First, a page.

SPLIT startup breaks up airport ride-sharing costs, brings students together


Illustration by Joanna Hou

SPLIT facilitates ride-sharing for Northwestern students traveling between the Evanston campus and the major Chicago airports.

Joanna Hou, Campus Editor

At the start and end of every Northwestern break, Weinberg junior Zach Delson’s class GroupMe crowds with messages from students trying to find people with whom to split Ubers and Lyfts to and from the airport. 

Delson said he wanted to streamline the process. 

“As summer was coming to an end this year, I saw (those messages) flooding in, and it hit me: There needs to be a service to connect (people) versus them having to text in the GroupMe,” he said. 

With McCormick sophomore Grayson Donnelly, Delson co-created SPLIT, a ride-sharing platform for students going to Chicago O’Hare International Airport and Chicago Midway International Airport from Northwestern’s Evanston campus. The platform currently uses a Google Form where students fill out their name, phone number and preferred destination and times. SPLIT is currently a resident team at The Garage. 

The service uses an algorithm to send students between one and three other matches. From there, students receive each other’s phone numbers to coordinate a time and location to meet. Delson said since its launch during Thanksgiving break, the app has had more than 1,850 forms filled out, facilitated 1,412 matches and saved students about $46,000 in total. 

Medill freshman Sophia Pirani said she first tried SPLIT at the start of Winter Break and has since used it a couple other times. According to the platform’s post-ride survey, individual Ubers and Lyfts from O’Hare average about $55, and surge pricing increases the cost to more than $90 at times.  

Pirani said using SPLIT has cut her costs down to about $15 per ride. Before she learned of startup, she said she would wait in O’Hare for her Uber or Lyft cost to slightly dip before selecting a $40 ride. 

“It’s very, very costly, especially as a college student, to afford to go to O’Hare and come back,” Pirani said. “It’s ridiculous paying like $200 for a flight and having to pay one-fourth of that just to get to (campus).”

NU’s airport transit options have been a topic of discussion among students on campus. Associated Student Government has been working to create a free airport shuttle program on high-travel days to and from the two major airports since it passed legislation in March 2022. However, the University administration’s reluctance to fund the program has stalled progress. 

It takes students about an hour and 10 minutes to travel to the University’s closest airport, O’Hare, by bus, and about two hours using the Chicago Transit Authority. Driving, in comparison, takes about 30-45 minutes, but the costs add up.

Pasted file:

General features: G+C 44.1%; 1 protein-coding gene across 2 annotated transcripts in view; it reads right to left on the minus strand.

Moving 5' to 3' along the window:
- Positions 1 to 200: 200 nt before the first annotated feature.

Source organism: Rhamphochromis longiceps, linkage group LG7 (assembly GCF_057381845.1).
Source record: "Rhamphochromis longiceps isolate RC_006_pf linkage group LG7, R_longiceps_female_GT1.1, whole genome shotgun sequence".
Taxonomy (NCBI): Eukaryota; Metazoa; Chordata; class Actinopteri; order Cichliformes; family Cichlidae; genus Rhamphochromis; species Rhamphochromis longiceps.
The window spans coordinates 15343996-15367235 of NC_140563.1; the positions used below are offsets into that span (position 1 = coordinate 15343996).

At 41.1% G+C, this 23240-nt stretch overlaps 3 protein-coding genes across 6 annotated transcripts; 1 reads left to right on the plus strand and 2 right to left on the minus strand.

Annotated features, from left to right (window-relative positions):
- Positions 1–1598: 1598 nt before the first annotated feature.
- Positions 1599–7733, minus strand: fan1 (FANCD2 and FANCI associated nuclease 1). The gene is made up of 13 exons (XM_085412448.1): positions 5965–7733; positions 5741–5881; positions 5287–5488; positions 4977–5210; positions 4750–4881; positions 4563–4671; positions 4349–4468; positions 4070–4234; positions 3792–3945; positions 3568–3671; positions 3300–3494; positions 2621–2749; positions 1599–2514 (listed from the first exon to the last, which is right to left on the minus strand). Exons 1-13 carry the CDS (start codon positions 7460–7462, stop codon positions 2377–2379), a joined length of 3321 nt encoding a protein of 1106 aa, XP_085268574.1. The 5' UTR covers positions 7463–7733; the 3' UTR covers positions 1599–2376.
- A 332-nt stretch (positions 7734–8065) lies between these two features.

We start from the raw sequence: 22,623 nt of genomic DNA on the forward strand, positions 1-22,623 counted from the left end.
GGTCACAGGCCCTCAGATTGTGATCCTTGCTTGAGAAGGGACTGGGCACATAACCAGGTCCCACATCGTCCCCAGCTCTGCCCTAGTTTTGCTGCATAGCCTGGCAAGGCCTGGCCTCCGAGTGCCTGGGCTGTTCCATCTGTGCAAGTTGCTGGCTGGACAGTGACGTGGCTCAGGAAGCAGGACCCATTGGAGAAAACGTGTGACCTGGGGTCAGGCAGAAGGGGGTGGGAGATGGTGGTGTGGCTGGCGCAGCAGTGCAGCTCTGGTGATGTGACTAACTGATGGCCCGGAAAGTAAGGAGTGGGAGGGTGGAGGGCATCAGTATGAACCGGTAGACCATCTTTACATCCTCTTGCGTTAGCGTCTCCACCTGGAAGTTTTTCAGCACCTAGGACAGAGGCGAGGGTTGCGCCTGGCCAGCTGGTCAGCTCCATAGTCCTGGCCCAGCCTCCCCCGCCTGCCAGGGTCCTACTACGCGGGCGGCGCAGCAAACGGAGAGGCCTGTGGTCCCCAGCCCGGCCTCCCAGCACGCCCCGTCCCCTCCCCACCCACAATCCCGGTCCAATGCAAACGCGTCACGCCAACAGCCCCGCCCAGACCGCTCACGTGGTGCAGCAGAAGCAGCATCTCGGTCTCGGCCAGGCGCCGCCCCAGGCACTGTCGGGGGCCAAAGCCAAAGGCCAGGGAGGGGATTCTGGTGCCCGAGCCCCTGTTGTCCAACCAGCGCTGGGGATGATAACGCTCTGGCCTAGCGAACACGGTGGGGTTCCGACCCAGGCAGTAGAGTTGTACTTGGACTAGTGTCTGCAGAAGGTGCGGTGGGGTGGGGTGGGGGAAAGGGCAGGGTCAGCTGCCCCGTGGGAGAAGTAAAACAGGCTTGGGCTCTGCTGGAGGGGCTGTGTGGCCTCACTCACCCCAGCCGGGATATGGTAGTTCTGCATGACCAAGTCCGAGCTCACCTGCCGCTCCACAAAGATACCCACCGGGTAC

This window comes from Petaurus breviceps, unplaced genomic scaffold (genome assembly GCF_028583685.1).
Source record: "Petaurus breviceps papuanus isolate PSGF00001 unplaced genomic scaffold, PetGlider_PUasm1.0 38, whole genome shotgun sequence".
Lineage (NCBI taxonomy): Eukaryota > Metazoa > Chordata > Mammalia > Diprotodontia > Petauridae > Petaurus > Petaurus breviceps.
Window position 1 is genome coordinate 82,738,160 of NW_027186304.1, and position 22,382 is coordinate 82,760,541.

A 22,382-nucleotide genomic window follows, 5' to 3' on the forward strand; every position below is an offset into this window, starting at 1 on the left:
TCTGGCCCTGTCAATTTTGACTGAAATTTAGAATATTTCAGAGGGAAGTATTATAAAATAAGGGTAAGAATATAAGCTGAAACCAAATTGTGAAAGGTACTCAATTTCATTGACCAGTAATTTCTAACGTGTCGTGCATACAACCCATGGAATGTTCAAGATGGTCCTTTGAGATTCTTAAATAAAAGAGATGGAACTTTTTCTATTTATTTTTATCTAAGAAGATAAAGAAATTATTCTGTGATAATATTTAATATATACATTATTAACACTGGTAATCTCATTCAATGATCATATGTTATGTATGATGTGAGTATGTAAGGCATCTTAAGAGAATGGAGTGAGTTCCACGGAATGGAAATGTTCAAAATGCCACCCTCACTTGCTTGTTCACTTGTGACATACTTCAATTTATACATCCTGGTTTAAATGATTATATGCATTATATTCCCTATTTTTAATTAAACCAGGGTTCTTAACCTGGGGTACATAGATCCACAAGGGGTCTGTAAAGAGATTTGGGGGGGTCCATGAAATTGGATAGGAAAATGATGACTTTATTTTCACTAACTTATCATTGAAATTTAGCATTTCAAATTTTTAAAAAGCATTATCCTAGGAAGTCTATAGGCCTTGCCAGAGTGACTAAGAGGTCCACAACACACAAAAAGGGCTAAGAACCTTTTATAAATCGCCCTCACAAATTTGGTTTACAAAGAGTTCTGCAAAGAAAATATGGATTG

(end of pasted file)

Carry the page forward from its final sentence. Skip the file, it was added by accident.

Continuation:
Using a ride-sharing tool has several benefits, Delson said, including helping the environment and reducing costs. But student connections have turned out to be the most surprising one. 

“A cool thing we’ve found from this is that people actually have made new friends, met a lot of cool people, created new bonds over 45 minutes … someone even went on a date with someone after,” Delson said. “The connection element of meeting new Northwestern peers is one of the most underrated elements of this whole thing.” 

Weinberg sophomore Jake Lawrence, a SPLIT user, said he typically tries to talk to the people with whom he rideshares. He said he was able to have a conversation with a fellow economics student about class recommendations. 

Weinberg sophomore Noah Edelman said he has saved “hundreds of dollars” with SPLIT so far. He said has enjoyed meeting people from different majors, schools and backgrounds on his rides.

“It was really cool to be put in a situation where we just got to meet new people because that wouldn’t have happened otherwise,” Edelman said. “I still, if I see those people, wave to them or smile at them on the street.” 

Donnelly and Delson are working to move the ride-sharing platform off its current Google Form and creating a website display and app. This summer, Donnelly will take part in The Garage’s Jumpstart Pre-Accelerator program, which provides resources and coaching to early-stage student teams. 

The platform also aims to start expanding to ride-sharing locations besides the airport, Donnelly said. Delson added SPLIT hopes to address transportation problems specific to college students.

But the app might also soon become a place to meet your next NU best friend. 

“Some of the feedback we’ve gotten is people are interested in riding with people with similar interests, or similar class standing or similar gender for that matter,” Donnelly said. “We’re looking into incorporating some sort of matching component for people who want specific ride buddies and just forming new connections in that way.” 

Email: [email protected]

Twitter: @joannah_11

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